The Saanen Goat – Milk
The Saanen Goat comes from the Saanen Valley in Switzerland, but since the late 1800s they have been found across all of Europe and by the early 1900s they had been brought to the United States. Today they are one of the most popular breeds of goats for dairy products because they’re easy to work with and their milk production is among the highest.
Saanen Goats have coats that range in color from pure white to cream-colored, but of course the breed associations value pure white above the darker shades. They usually have short fine coats, which occasionally grow longer on their backs and hindquarters. Because of their light colored coats, they tend to be sensitive to hot climates with harsh sunlight. Animals with darker skins are better equipped to exist in these conditions.
This breed is the largest of all the dairy goats with does usually weighing at least 135 lbs. (61 kg.) and standing at least 30 in. tall (76 cm.). Bucks weigh at least 160 lbs. (73 kg.) and stand 32 in. tall (81 cm.). Their profile is either straight or concave (dished) and they have erect, medium to large sized ears that point forward.
Saanen does are calm, good tempered and easy to manage in herds. They adapt well and are well known for their milk production abilities. The milk they produce usually contains from 3% to 4% butterfat.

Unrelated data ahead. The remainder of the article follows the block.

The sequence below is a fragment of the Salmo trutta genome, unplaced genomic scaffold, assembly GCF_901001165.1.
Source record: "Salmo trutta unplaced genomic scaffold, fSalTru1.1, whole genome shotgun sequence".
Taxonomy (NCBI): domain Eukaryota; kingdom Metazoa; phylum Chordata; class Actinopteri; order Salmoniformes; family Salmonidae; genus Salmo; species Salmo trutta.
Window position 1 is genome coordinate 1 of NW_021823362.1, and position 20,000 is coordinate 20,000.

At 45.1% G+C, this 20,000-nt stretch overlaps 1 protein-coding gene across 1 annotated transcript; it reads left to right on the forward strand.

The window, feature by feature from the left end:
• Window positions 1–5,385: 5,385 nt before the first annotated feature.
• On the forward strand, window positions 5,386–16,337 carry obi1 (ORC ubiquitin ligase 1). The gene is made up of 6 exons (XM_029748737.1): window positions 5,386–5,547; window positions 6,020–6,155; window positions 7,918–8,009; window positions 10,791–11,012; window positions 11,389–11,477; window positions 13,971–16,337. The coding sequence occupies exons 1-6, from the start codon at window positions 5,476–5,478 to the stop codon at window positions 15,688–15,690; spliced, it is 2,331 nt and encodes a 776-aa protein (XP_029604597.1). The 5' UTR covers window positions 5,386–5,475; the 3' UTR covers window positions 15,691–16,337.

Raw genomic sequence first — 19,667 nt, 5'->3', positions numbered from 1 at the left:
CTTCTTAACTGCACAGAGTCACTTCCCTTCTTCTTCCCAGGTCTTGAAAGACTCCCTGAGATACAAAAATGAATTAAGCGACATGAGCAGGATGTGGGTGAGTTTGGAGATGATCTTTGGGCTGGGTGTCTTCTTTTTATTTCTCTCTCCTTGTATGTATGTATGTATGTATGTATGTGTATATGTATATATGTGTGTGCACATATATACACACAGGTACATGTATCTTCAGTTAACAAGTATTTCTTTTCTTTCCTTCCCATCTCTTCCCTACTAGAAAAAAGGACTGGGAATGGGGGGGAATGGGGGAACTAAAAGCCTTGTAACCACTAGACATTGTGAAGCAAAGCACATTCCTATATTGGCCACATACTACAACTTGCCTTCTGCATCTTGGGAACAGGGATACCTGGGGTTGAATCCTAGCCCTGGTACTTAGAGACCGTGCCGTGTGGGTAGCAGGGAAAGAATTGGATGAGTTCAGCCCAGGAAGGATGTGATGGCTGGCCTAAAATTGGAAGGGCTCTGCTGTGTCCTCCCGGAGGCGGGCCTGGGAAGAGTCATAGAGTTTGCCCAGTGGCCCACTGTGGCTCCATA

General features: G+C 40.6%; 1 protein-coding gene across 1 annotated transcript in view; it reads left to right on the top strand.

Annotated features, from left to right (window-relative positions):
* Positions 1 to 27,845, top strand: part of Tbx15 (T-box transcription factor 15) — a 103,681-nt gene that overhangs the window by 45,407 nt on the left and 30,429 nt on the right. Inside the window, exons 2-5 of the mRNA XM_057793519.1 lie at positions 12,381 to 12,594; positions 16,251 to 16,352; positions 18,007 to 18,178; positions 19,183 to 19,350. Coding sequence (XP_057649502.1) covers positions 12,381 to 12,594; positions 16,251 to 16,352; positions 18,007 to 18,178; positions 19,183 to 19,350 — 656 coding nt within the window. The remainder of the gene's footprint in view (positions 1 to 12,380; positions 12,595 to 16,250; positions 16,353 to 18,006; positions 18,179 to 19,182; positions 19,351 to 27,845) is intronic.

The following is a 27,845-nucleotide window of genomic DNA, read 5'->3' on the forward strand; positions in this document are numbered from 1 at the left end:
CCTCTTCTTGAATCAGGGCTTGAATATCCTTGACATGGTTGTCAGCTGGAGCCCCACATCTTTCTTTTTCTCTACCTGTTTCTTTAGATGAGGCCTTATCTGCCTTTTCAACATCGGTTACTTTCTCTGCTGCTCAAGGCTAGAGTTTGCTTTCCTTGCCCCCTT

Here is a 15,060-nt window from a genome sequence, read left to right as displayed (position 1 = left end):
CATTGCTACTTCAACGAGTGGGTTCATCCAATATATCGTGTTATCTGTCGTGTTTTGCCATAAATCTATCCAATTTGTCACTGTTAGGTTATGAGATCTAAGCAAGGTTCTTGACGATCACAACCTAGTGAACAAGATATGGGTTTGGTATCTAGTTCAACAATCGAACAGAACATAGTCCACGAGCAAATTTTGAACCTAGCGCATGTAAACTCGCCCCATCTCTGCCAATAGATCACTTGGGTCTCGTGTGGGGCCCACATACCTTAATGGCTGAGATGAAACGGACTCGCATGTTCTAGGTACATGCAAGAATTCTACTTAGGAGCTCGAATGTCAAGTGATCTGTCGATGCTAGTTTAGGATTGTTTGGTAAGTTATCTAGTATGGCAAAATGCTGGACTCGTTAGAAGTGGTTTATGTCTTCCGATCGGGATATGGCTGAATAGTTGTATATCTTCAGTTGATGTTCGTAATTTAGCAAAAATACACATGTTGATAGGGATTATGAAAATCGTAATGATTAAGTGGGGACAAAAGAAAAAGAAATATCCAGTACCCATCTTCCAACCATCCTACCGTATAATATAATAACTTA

The Sable Saanen
Sables are not considered a crossbreed, but rather the same breed with a range of colors that are recessive in nature, but still originating from the same white Saanen breed. The Sable Saanen Goats have coats that range in color from light tan or beige to black, and every color in between, but never pure white as those would be considered white Saanens. Sables are admitted as a separate breed in some dairy goat clubs, but not in all.
Saanen Goats were first bred in an area of Switzerland located south of Canton Berne in an region called the Saanen Valley. In 1893 they became internationally known when a few thousand goats from this area were dispersed across Europe. In 1904 the very first Saanen Goat was sent across the Atlantic to the U.S. Over the next three decades, approximately 150 Saanen Goats were shipped from Switzerland to the United States. Later on in the 20th century, more Saanens arrived in the U.S. from England. Today they remain a leading dairy goat in America.
Heifer International has used Saanen Goats as gifts in their hunger relief programs because they are very easy to take care of and they continually produce abundant quantities of milk.
In the U.S. the American Goat Society and the National Saanen Breeders Association are the two main organizations that work on behalf of the Saanen breed in terms of advancement and preservation. Founded in 1935, the American Goat Society has nine different breeds of goats registered, of which the Saanen Goat is one.